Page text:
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1.1 This test method covers the determination of slow crack growth (SCG) parameters of advanced ceramics by using constant stress-rate flexural testing in which flexural strength is determined as a function of applied stress rate in a given environment at elevated temperatures. The strength degradation exhibited with decreasing applied stress rate in a specified environment is the basis of this test method which enables the evaluation of slow crack growth parameters of a material.
Note 1—This test method is frequently referred to as “dynamic fatigue” testing (Refs (3-5)) in which the term “fatigue” is used interchangeably with the term “slow crack growth.” To avoid possible confusion with the “fatigue” phenomenon of a material which occurs exclusively under cyclic loading, as defined in Terminology E 1823
Note 2—In glass and ceramics technology, static tests of considerable duration are called “static fatigue” tests, a type of test designated as stress-rupture (Terminology E 1823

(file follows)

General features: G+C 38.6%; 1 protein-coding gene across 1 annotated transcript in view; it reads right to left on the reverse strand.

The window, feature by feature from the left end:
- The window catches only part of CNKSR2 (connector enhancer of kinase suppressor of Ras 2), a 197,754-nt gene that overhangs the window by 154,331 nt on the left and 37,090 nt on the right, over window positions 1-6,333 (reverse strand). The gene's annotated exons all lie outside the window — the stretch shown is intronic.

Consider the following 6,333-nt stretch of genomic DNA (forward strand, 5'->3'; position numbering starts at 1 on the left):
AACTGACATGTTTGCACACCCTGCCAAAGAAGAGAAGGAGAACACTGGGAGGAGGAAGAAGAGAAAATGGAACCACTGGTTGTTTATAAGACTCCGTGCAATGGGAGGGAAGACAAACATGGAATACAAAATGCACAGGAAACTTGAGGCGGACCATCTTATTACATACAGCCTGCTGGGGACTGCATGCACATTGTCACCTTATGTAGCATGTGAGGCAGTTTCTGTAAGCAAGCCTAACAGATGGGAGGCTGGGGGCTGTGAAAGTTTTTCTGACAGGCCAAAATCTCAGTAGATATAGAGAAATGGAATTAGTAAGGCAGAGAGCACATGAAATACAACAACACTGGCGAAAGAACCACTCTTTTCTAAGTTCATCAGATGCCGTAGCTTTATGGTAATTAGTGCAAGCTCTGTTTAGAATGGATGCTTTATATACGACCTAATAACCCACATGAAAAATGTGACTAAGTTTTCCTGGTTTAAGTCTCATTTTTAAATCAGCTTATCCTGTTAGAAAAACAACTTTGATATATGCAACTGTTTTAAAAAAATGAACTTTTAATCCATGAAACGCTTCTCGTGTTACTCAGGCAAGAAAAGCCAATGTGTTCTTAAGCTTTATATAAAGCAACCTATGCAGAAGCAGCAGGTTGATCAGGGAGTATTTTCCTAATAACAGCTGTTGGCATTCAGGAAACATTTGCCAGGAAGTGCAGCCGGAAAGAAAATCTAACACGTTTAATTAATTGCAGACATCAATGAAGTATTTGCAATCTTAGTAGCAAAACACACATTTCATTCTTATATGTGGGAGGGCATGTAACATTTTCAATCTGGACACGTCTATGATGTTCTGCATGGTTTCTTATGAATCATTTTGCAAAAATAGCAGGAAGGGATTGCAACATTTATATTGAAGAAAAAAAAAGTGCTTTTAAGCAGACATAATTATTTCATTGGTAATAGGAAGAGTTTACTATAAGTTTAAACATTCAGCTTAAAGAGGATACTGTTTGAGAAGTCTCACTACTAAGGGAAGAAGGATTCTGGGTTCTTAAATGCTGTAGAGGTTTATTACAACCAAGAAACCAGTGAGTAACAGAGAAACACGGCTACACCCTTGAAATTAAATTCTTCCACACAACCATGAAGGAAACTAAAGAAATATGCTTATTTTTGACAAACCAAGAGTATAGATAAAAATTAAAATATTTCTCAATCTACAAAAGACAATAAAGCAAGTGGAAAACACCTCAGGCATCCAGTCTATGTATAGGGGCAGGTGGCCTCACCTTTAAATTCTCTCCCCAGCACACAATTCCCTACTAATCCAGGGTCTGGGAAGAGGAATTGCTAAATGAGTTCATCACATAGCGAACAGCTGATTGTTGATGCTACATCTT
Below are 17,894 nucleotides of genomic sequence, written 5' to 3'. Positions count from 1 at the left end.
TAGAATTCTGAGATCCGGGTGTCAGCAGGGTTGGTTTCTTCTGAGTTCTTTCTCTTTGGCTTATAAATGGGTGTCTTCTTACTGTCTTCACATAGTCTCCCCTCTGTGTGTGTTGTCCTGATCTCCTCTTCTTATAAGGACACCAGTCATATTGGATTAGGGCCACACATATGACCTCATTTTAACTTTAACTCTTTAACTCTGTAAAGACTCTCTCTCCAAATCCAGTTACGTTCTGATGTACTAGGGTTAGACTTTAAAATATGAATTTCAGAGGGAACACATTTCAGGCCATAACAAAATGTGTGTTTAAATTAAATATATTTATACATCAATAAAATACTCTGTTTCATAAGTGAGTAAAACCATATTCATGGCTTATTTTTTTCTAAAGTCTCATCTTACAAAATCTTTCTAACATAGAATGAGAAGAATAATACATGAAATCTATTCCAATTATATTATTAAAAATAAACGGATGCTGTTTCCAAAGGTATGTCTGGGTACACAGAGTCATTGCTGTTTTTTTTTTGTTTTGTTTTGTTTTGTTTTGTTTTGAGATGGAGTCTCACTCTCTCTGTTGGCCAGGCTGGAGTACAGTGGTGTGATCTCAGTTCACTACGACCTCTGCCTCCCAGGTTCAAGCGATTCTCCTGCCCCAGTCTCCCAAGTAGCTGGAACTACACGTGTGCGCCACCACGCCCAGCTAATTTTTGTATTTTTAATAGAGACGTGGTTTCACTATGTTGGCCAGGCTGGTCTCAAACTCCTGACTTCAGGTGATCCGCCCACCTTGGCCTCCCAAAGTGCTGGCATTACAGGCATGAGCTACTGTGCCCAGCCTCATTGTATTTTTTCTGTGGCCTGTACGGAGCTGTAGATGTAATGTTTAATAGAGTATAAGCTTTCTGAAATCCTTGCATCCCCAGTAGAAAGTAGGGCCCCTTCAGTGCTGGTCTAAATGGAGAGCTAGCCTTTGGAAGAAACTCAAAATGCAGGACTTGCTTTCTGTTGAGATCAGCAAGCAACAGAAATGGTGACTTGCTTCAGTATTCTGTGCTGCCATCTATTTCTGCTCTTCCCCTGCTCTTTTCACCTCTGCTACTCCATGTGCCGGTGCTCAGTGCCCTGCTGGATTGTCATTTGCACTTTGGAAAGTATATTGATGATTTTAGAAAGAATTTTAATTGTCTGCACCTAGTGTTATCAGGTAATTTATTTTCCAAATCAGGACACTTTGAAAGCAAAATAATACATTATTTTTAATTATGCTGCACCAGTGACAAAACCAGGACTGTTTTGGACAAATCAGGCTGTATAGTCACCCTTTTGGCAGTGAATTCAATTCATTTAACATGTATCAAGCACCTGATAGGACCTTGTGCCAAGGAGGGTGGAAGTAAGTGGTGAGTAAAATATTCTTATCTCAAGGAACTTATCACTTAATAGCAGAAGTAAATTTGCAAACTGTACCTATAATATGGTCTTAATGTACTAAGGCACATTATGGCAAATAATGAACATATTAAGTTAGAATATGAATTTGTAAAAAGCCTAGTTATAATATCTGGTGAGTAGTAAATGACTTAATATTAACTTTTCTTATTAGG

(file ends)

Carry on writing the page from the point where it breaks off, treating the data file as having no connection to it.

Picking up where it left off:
1.2 This test method is intended primarily to be used for negligible creep of test specimens, with specific limits on creep imposed in this test method.
1.3 This test method applies primarily to advanced ceramics that are macroscopically homogeneous and isotropic. This test method may also be applied to certain whisker- or particle-reinforced ceramics that exhibit macroscopically homogeneous behavior.
1.4 This test method is intended for use with various test environments such as air, vacuum, inert, and any other gaseous environments.
1.5 Values expressed in this standard test are in accordance with the International System of Units (SI) and IEEE/ASTM SI 10
1.6 This standard does not purport to address all of the safety concerns, if any, associated with its use. It is the responsibility of the user of this standard to establish appropriate safety and health practices and determine the applicability of regulatory limitations prior to use.
|Engelse titel||Standard Test Method for Determination of Slow Crack Growth Parameters of Advanced Ceramics by Constant Stress-Rate Flexural Testing at Elevated Temperatures|